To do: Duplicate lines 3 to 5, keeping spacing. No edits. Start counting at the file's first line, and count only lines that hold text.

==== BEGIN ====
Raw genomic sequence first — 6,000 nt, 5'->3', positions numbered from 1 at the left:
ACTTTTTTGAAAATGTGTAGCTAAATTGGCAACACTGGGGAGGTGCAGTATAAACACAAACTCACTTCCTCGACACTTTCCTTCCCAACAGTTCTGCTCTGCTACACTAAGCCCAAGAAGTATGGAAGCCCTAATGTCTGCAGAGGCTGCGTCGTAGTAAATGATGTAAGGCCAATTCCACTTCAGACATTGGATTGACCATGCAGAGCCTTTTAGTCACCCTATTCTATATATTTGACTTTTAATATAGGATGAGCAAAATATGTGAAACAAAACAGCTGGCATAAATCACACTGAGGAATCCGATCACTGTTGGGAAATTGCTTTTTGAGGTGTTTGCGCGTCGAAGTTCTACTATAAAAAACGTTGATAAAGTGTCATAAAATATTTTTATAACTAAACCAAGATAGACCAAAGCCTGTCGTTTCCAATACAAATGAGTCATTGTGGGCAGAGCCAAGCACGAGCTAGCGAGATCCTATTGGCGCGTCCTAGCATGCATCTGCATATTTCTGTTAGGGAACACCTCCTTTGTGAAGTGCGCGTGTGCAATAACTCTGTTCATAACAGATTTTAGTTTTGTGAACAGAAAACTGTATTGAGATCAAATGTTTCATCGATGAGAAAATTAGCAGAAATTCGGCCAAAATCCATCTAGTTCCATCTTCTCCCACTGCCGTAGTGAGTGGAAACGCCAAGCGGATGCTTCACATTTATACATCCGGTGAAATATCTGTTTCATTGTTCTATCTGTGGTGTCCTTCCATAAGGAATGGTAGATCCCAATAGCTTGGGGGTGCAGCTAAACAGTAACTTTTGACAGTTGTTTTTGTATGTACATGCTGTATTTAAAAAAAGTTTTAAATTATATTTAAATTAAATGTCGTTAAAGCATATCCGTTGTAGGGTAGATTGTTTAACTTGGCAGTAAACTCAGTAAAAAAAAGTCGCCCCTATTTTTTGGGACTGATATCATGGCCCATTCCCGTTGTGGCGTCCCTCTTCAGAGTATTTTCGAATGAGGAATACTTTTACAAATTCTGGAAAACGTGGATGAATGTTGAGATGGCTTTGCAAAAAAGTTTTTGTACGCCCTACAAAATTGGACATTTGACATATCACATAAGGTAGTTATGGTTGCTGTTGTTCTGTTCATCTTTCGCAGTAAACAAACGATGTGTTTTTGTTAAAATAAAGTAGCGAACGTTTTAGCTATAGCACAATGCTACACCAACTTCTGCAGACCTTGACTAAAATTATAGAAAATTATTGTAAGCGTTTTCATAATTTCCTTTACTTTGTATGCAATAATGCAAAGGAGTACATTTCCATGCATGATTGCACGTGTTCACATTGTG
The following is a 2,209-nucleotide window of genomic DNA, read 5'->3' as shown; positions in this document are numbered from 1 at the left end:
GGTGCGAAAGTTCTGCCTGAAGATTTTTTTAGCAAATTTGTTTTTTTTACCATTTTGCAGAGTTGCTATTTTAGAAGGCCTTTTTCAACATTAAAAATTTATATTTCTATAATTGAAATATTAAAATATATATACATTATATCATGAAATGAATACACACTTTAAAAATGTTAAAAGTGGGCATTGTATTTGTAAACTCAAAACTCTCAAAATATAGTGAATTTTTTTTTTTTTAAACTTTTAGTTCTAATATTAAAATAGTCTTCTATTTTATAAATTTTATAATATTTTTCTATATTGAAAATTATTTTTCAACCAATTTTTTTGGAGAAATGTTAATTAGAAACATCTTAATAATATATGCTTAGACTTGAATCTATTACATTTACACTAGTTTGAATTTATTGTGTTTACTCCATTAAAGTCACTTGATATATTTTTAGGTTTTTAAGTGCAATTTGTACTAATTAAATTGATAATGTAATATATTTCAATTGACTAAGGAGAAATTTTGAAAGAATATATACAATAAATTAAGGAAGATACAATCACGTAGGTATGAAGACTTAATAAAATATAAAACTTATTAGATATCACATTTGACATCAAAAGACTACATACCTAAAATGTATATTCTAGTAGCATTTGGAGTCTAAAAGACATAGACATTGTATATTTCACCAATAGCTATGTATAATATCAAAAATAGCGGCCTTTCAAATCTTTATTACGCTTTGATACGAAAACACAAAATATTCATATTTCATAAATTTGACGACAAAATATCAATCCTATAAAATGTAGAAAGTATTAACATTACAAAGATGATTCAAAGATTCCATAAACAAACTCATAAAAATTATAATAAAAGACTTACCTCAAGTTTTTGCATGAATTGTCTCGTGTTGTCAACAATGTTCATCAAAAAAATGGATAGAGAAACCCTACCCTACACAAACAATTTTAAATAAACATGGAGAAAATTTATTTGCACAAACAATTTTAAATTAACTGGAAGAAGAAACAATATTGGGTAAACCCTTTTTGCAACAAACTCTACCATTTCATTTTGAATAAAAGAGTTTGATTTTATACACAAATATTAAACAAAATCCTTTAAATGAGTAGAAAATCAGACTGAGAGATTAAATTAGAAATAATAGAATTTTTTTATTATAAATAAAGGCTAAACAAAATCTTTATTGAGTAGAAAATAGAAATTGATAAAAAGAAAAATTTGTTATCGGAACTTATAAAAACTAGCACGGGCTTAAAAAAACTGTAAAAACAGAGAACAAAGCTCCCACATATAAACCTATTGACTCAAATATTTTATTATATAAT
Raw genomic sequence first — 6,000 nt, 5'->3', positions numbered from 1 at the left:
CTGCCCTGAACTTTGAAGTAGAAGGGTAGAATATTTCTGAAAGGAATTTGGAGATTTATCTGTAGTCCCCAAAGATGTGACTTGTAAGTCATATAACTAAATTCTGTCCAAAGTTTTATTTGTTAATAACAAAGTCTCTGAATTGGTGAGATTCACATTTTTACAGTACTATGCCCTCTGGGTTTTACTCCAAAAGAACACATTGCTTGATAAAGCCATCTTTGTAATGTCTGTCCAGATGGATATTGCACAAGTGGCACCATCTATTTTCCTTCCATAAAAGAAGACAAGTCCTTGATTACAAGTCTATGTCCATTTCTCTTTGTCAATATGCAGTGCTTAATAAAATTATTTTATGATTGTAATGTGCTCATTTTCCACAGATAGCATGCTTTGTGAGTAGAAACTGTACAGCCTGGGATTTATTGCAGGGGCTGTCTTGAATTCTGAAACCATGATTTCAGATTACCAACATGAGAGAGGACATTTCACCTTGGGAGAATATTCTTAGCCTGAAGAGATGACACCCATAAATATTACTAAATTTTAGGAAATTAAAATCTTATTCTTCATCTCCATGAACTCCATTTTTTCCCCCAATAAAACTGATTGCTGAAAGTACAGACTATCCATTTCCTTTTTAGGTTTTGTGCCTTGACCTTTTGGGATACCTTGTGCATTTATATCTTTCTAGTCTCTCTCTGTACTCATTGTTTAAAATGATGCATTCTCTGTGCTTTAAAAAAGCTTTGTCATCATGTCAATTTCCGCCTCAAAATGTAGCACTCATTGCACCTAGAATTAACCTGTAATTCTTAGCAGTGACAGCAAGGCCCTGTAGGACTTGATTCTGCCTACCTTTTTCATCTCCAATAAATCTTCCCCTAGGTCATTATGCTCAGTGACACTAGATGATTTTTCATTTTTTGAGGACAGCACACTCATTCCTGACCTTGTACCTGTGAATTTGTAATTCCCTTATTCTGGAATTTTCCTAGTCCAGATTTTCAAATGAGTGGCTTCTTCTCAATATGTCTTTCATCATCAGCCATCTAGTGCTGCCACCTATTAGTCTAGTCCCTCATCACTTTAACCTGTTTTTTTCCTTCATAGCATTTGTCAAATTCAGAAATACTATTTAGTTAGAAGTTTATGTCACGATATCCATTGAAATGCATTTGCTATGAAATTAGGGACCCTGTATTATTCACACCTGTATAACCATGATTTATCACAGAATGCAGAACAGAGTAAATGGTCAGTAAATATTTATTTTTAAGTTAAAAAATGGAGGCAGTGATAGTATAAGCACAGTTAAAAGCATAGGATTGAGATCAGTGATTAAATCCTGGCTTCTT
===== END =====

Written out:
The following is a 2,209-nucleotide window of genomic DNA, read 5'->3' as shown; positions in this document are numbered from 1 at the left end:
GGTGCGAAAGTTCTGCCTGAAGATTTTTTTAGCAAATTTGTTTTTTTTACCATTTTGCAGAGTTGCTATTTTAGAAGGCCTTTTTCAACATTAAAAATTTATATTTCTATAATTGAAATATTAAAATATATATACATTATATCATGAAATGAATACACACTTTAAAAATGTTAAAAGTGGGCATTGTATTTGTAAACTCAAAACTCTCAAAATATAGTGAATTTTTTTTTTTTTAAACTTTTAGTTCTAATATTAAAATAGTCTTCTATTTTATAAATTTTATAATATTTTTCTATATTGAAAATTATTTTTCAACCAATTTTTTTGGAGAAATGTTAATTAGAAACATCTTAATAATATATGCTTAGACTTGAATCTATTACATTTACACTAGTTTGAATTTATTGTGTTTACTCCATTAAAGTCACTTGATATATTTTTAGGTTTTTAAGTGCAATTTGTACTAATTAAATTGATAATGTAATATATTTCAATTGACTAAGGAGAAATTTTGAAAGAATATATACAATAAATTAAGGAAGATACAATCACGTAGGTATGAAGACTTAATAAAATATAAAACTTATTAGATATCACATTTGACATCAAAAGACTACATACCTAAAATGTATATTCTAGTAGCATTTGGAGTCTAAAAGACATAGACATTGTATATTTCACCAATAGCTATGTATAATATCAAAAATAGCGGCCTTTCAAATCTTTATTACGCTTTGATACGAAAACACAAAATATTCATATTTCATAAATTTGACGACAAAATATCAATCCTATAAAATGTAGAAAGTATTAACATTACAAAGATGATTCAAAGATTCCATAAACAAACTCATAAAAATTATAATAAAAGACTTACCTCAAGTTTTTGCATGAATTGTCTCGTGTTGTCAACAATGTTCATCAAAAAAATGGATAGAGAAACCCTACCCTACACAAACAATTTTAAATAAACATGGAGAAAATTTATTTGCACAAACAATTTTAAATTAACTGGAAGAAGAAACAATATTGGGTAAACCCTTTTTGCAACAAACTCTACCATTTCATTTTGAATAAAAGAGTTTGATTTTATACACAAATATTAAACAAAATCCTTTAAATGAGTAGAAAATCAGACTGAGAGATTAAATTAGAAATAATAGAATTTTTTTATTATAAATAAAGGCTAAACAAAATCTTTATTGAGTAGAAAATAGAAATTGATAAAAAGAAAAATTTGTTATCGGAACTTATAAAAACTAGCACGGGCTTAAAAAAACTGTAAAAACAGAGAACAAAGCTCCCACATATAAACCTATTGACTCAAATATTTTATTATATAAT
Raw genomic sequence first — 6,000 nt, 5'->3', positions numbered from 1 at the left: